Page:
Just because your new dog is old enough that he should know where to potty doesn’t mean that he actually does. An adult dog has the necessary muscle control to hold it for longer periods of time, but if no one ever taught him the potty training rules then he’s the equivalent of a brand new puppy. Age should not be equated with housetraining prowess, so it’s a good idea to treat any dog new to your home as if he’s still learning the potty training ropes.
Before you begin dog obedience training, choose the best method for you and your dog. Training styles vary, but most trainers agree that dogs respond best to positive reinforcement, such as praise or treats. One common training variation, known as clicker training, includes the use of conditioned reinforcer. There are plenty of dog training books and websites where you can learn about training techniques and determine which best suits you and your dog. When planning out your training methods, don't forget about socialization.
Success is usually attained in small steps. Training sessions with your dog should last 10 to 15 minutes, two to three times per day. This is especially true for puppies because of their very short attention spans. Longer sessions can cause an adult dog to become bored. Start by teaching basic commands. Try to stick with one action per training session so your dog does not get confused.
Remember that training is an ongoing process. You will never be completely finished. It is important to keep working on obedience training throughout the life of your dog. People who learn a language at a young age but stop speaking that language may forget much of it as they grow older. The same goes for your dog: use it or lose it. Running through even the most basic tricks and commands will help them stay fresh in your dog's mind. Plus, it's a great way to spend time with your dog.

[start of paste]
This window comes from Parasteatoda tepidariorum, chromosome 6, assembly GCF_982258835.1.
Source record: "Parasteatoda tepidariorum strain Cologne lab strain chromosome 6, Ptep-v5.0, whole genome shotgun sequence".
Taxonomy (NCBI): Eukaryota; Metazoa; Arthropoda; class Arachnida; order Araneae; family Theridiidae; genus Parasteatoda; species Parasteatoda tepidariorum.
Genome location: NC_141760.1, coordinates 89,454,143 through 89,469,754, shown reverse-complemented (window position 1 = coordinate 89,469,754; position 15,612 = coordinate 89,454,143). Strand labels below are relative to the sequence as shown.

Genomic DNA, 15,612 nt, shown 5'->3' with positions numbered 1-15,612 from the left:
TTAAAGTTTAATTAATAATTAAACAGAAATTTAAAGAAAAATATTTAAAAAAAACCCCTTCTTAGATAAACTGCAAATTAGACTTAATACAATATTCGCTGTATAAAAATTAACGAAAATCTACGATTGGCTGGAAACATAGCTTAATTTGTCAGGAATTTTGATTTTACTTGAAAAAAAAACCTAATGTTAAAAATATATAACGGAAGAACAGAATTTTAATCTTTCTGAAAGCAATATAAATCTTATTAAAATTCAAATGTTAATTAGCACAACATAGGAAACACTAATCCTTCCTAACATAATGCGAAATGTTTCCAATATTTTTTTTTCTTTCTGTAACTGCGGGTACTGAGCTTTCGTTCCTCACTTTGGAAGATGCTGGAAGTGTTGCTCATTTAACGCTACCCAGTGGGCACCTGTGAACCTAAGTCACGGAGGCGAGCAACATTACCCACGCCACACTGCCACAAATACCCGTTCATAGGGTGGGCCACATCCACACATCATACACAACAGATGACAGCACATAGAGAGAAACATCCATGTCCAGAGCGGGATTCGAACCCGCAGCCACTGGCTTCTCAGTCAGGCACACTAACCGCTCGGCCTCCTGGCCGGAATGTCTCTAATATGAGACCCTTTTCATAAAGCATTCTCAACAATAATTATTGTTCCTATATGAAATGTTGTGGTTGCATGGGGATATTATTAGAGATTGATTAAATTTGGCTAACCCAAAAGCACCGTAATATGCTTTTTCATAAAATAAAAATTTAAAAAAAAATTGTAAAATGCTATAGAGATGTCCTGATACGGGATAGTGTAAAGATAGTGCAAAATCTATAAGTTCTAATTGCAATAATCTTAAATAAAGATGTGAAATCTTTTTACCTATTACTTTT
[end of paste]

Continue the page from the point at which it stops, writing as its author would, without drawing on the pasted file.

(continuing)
Just as a child needs a caring parent; an athletic team needs a coach; your puppy needs a leader and a clear social hierarchy. If you do not take up the role of leader, your dog will; and you will end up with an unruly, disobedient dog. Many people try to win their new puppy's love by letting the puppy always have its way. Buckets of affection is a wonderful thing for most puppies, but it must be tempered with respect.
It typically takes 4-6 months for a puppy to be fully house trained, but some puppies may take up to a year. Size can be a predictor. For instance, smaller breeds have smaller bladders and higher metabolisms and require more frequent trips outside. Your puppy's previous living conditions are another predictor. You may find that you need to help your puppy break old habits in order to establish more desirable ones.
Are you ready to start training your dog? A proper dog training program is the cornerstone of good behavior in dogs. It has often been said that there are no bad dogs, only uneducated owners. Most dogs thrive with boundaries and predictable routines. Without obedience training, they simply do not know how to behave. Well-trained dogs are happier and healthier than untrained dogs, and so are their owners.

Every dog needs to learn to walk on a leash. Besides the fact that most areas have leash laws, there will be times when keeping your dog on a leash is for his own safety. Learn how to introduce your dog or puppy to the leash, then teach him how to walk properly on the leash, even beside you on a bike. A loose leash walk teaches your dog not to pull or lunge when on ​the leash, making the experience more enjoyable for both you and your dog.
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